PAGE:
I gesture to the couch and Vedie sits down and crosses his legs. I sit down beside him, if you count two feet away to be “beside” somebody. And now I’m expecting it to happen… any second now my head’s going to jump ship, leaving just my body bobbing aimlessly on the open water.


But the change happens in Vedie, not in me, as I expected. He sits up straight and his shoulders go back and the word sassy pops into my racing brain. “So you don’t got no questions for me?” I’m surprised by his boldness.


His eyes flash in a way that makes my consciousness briefly dim. “Questions?” I ask.


“About all of this?” He gestures to his outfit, and then he actually pulls off one of his decorative sandals and holds it high in the air. I think he might swat me with it but he simply lets go of it, allowing the sandal to drops dramatically to the floor. “And the make up… and the perfume, too.” As soon as Vedie utters the words “make up” he seems to remember the damage his crying episode likely did to his mascara. He pulls a polka-dotted zipper bag out of his backpack, and from it takes a small powder compact, which he pops open and carefully fixes his eyes.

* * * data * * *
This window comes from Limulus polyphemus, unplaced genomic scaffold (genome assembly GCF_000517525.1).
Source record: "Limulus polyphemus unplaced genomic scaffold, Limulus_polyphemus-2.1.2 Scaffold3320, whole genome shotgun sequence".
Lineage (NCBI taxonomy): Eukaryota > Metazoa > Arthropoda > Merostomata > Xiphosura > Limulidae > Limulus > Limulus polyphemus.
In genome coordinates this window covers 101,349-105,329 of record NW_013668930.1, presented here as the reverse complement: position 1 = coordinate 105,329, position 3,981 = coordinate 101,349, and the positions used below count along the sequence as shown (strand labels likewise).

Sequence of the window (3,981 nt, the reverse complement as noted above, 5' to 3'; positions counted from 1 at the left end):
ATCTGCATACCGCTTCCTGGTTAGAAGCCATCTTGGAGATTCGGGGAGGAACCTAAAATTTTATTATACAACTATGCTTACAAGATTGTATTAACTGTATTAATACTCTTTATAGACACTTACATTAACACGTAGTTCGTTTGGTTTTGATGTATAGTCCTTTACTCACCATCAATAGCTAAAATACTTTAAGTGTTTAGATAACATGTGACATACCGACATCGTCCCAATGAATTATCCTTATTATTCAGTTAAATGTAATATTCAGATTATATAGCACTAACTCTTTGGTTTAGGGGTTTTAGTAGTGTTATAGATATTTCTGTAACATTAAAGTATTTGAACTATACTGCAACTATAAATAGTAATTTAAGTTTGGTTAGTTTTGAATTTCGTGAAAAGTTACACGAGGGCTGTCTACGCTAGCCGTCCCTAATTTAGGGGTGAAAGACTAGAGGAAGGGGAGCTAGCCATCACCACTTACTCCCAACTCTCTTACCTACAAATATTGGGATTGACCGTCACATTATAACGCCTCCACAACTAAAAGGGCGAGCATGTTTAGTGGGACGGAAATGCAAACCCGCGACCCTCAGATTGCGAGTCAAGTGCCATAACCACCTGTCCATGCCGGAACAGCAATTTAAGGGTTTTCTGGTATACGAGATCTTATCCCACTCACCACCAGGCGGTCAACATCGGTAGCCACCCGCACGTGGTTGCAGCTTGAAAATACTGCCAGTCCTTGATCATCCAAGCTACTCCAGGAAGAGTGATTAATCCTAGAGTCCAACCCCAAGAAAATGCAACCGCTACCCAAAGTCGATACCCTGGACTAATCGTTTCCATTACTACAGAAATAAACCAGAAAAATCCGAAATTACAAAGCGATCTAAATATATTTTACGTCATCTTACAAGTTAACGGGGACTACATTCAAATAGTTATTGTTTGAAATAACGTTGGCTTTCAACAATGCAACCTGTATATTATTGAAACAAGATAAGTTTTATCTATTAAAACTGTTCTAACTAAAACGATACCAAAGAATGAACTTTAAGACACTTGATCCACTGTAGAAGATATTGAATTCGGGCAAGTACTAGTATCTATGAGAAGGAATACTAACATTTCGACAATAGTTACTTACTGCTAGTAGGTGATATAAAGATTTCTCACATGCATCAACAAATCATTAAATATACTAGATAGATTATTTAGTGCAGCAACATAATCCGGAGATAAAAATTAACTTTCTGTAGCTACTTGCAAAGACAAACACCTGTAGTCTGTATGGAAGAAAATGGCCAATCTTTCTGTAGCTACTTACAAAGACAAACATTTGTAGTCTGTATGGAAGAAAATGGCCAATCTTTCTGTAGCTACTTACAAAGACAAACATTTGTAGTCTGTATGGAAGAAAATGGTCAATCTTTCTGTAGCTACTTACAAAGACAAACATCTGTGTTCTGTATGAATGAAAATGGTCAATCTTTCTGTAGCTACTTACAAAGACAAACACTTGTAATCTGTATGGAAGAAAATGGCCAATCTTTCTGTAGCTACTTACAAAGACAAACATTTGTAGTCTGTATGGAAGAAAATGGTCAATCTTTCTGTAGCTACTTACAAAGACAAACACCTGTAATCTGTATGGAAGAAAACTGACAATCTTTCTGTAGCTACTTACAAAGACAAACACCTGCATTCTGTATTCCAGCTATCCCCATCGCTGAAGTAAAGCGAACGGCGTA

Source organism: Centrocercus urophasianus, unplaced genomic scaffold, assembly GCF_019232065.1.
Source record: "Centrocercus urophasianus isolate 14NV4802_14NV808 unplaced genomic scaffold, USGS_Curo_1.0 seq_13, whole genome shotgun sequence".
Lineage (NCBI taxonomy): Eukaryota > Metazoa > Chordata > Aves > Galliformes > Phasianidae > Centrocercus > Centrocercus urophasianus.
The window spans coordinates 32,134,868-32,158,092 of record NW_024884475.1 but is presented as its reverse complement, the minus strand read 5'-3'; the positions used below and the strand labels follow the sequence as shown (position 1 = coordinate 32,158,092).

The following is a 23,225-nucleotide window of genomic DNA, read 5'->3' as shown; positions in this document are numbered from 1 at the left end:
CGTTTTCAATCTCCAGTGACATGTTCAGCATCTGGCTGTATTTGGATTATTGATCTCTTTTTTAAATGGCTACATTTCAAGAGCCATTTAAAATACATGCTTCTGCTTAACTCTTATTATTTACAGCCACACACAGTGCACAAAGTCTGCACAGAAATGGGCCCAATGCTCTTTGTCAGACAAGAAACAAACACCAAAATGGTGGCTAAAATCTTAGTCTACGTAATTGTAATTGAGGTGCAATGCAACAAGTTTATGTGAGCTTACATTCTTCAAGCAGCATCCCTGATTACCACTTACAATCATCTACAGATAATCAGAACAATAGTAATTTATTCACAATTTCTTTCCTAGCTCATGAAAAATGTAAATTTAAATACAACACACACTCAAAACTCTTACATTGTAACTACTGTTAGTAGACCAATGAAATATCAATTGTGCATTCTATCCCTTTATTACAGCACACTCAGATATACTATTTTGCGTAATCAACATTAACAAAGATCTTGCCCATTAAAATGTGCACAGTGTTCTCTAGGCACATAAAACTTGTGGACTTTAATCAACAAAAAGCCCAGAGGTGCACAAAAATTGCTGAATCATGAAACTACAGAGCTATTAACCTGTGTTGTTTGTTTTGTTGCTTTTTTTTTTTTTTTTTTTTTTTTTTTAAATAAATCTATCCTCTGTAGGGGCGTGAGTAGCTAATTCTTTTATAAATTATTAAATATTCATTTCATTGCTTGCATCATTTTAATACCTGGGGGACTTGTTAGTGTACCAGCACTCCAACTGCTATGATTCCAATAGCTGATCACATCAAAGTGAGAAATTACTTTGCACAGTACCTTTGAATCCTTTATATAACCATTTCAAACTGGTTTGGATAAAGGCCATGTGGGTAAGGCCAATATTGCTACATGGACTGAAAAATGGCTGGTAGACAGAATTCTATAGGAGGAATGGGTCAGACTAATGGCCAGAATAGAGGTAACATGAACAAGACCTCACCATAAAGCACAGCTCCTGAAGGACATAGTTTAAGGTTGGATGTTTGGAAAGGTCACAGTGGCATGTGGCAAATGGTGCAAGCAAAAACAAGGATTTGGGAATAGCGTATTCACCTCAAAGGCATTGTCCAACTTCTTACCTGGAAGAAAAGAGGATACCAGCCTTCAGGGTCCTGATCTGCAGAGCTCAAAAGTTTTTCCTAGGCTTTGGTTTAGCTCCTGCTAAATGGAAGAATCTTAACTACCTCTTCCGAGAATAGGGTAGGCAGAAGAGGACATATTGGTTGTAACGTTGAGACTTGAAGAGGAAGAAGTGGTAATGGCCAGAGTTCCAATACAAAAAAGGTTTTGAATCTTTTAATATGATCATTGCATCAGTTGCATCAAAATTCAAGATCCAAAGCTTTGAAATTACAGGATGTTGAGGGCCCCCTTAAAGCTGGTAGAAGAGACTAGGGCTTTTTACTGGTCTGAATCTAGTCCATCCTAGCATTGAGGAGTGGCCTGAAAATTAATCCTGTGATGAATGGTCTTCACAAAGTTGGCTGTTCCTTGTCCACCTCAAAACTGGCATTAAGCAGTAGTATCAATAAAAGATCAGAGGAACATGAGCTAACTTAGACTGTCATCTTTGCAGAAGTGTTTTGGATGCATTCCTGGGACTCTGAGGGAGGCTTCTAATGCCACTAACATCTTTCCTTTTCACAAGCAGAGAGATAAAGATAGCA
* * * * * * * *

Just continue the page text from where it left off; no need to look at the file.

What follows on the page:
“Not my business, I guess.”


Not your business?” Vedie returns the bag of cosmetics to his backpack. “Mister, I’m in your house… on your couch… drinking your beer. And um… aren’t we gonna… you know… get busy tonight in your bed?”


This is when it happens… the numbness starts in my belly and quickly spreads north to my head and south to my toes, and just like that I become a mere bystander in my own living room, watching my life occur from up above, as if it’s a bad movie.



Fiona: Is there anything you find particularly challenging in your writing?

Yes. I find everything to do with using technology—saving information, iclouds and dropboxes and google drives—incredibly trying.


Fiona: Do you have to travel much concerning your book(s)?

No, I have been to several cities to attend writing conferences, but travel has not been a major aspect of my career.


Fiona: Who designed the covers?

I have been fortunate to have many amazing cover designers, in particular Paul Richmond, Reese Dante and Louis C Harris. Louis C. Harris designed the cover for Clean, which I think is one of my most stunning. The colors and the close-up view of the cover photo, as well as the matte finish contribute to making Clean a book with an outstanding cover.


Fiona: What was the hardest part of writing your book?

The most difficult aspect of writing Clean was that I had to research sexual abuse of a minor and the reactions of child victims as they grew up. The research itself was not difficult, but writing a realistic character based on what I learned was challenging as I felt I had to get it right. It is a very sensitive subject and I do not want to do a disservice to people who have suffered as Trevor did with sexual abuse.